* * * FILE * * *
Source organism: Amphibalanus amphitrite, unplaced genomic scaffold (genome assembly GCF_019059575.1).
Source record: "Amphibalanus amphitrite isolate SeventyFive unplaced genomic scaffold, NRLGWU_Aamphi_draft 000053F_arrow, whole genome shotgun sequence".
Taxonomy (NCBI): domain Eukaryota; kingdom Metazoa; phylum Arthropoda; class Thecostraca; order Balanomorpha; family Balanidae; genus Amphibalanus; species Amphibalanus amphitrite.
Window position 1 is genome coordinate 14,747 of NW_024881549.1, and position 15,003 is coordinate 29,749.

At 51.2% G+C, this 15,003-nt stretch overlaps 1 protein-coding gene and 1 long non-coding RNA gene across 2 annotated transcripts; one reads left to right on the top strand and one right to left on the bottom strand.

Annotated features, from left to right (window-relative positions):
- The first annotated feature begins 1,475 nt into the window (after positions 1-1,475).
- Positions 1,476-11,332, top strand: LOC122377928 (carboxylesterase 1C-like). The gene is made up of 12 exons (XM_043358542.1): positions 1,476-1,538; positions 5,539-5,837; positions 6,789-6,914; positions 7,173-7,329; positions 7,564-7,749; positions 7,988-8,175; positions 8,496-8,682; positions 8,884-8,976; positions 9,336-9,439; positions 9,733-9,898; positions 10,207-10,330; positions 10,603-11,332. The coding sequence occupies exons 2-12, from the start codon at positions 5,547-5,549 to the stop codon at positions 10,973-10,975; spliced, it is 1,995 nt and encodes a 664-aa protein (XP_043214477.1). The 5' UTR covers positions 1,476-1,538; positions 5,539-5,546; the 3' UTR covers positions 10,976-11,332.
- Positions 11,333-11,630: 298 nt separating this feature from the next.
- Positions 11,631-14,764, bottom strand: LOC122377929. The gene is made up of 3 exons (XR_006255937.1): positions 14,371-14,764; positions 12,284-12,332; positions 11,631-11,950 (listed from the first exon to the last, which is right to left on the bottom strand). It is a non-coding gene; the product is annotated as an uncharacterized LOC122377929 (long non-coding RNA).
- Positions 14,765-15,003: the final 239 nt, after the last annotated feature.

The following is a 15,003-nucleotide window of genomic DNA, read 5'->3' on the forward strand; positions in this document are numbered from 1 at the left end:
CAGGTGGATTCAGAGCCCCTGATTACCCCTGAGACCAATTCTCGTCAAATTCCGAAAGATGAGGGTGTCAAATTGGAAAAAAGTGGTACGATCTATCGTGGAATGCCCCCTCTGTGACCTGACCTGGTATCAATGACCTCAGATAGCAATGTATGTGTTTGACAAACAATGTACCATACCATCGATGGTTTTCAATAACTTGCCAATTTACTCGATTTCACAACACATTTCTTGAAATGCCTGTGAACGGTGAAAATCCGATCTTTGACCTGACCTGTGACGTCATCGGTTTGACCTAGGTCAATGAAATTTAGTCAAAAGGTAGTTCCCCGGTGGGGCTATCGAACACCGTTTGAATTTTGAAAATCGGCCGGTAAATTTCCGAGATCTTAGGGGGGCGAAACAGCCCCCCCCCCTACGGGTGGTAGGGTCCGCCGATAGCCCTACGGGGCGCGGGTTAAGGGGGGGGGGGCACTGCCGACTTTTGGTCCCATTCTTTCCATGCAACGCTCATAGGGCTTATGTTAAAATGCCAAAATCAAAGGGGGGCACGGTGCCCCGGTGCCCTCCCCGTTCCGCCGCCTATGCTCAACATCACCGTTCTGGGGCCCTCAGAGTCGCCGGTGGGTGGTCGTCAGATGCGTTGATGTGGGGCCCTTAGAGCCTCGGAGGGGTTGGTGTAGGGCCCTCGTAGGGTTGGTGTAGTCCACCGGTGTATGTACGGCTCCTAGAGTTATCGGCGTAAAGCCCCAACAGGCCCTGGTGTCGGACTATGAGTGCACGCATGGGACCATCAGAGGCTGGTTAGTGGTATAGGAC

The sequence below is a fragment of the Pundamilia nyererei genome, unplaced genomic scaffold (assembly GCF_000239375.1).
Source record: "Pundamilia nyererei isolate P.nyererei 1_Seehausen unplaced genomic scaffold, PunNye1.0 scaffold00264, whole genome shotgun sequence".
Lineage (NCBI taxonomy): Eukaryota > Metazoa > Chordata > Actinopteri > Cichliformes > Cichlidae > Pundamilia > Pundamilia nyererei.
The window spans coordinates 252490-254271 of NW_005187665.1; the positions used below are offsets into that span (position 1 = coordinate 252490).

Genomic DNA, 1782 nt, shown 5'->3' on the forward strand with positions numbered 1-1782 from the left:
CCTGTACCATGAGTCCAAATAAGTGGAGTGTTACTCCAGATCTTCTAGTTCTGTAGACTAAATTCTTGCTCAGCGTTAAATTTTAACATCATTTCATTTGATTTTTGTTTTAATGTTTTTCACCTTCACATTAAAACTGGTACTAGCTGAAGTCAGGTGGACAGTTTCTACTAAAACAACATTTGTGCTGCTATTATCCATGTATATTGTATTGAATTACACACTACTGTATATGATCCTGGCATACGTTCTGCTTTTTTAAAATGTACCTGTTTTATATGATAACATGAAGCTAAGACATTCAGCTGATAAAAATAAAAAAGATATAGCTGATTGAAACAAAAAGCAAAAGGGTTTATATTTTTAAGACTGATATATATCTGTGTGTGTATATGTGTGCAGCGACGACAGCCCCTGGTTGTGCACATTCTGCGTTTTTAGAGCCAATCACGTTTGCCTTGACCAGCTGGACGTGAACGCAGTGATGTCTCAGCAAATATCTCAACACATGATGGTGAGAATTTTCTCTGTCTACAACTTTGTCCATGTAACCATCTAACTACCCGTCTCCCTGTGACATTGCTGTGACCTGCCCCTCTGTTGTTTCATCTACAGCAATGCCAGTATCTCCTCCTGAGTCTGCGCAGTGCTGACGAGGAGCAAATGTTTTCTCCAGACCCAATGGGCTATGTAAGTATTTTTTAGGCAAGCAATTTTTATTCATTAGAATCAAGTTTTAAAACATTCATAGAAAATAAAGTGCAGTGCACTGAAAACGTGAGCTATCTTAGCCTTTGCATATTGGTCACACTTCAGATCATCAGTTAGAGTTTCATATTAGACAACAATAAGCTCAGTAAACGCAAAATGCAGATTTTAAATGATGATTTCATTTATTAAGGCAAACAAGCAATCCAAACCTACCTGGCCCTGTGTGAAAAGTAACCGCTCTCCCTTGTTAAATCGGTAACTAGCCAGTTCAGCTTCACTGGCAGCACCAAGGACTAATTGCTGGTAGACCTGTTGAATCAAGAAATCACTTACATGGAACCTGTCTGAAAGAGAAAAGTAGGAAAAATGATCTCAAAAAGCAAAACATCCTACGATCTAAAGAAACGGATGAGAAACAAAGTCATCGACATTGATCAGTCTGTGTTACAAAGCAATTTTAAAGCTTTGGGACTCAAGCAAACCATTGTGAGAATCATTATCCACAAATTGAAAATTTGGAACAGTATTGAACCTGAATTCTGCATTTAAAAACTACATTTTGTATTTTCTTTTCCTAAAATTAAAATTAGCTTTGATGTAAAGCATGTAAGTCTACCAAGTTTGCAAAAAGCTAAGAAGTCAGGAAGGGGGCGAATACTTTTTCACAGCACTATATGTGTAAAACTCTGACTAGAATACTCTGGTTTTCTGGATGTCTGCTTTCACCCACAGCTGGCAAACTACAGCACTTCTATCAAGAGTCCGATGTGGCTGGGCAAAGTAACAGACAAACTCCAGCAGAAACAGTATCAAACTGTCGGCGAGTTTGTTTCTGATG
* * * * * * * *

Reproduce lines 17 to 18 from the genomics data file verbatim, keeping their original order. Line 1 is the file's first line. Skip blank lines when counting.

The window spans coordinates 252490-254271 of NW_005187665.1; the positions used below are offsets into that span (position 1 = coordinate 252490).

Genomic DNA, 1782 nt, shown 5'->3' on the forward strand with positions numbered 1-1782 from the left: